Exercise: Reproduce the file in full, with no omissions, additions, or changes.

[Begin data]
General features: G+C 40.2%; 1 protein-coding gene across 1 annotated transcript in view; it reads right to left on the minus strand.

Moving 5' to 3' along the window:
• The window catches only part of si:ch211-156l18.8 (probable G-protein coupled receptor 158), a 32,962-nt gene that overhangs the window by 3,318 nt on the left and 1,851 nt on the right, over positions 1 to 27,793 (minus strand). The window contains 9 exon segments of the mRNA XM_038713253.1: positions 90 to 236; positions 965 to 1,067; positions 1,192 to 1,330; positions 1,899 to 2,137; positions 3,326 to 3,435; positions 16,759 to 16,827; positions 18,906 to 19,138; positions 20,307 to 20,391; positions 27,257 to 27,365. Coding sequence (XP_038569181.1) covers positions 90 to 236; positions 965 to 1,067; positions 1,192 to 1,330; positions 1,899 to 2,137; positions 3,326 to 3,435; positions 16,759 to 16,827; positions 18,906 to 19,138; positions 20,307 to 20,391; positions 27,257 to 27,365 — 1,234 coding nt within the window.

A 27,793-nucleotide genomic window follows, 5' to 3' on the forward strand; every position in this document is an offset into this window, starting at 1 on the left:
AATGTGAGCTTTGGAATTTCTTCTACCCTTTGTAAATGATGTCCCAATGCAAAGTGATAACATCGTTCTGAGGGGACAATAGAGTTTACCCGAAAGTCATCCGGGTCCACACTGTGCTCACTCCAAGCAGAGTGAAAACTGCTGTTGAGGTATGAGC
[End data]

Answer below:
General features: G+C 40.2%; 1 protein-coding gene across 1 annotated transcript in view; it reads right to left on the minus strand.

Moving 5' to 3' along the window:
• The window catches only part of si:ch211-156l18.8 (probable G-protein coupled receptor 158), a 32,962-nt gene that overhangs the window by 3,318 nt on the left and 1,851 nt on the right, over positions 1 to 27,793 (minus strand). The window contains 9 exon segments of the mRNA XM_038713253.1: positions 90 to 236; positions 965 to 1,067; positions 1,192 to 1,330; positions 1,899 to 2,137; positions 3,326 to 3,435; positions 16,759 to 16,827; positions 18,906 to 19,138; positions 20,307 to 20,391; positions 27,257 to 27,365. Coding sequence (XP_038569181.1) covers positions 90 to 236; positions 965 to 1,067; positions 1,192 to 1,330; positions 1,899 to 2,137; positions 3,326 to 3,435; positions 16,759 to 16,827; positions 18,906 to 19,138; positions 20,307 to 20,391; positions 27,257 to 27,365 — 1,234 coding nt within the window.

A 27,793-nucleotide genomic window follows, 5' to 3' on the forward strand; every position in this document is an offset into this window, starting at 1 on the left:
AATGTGAGCTTTGGAATTTCTTCTACCCTTTGTAAATGATGTCCCAATGCAAAGTGATAACATCGTTCTGAGGGGACAATAGAGTTTACCCGAAAGTCATCCGGGTCCACACTGTGCTCACTCCAAGCAGAGTGAAAACTGCTGTTGAGGTATGAGC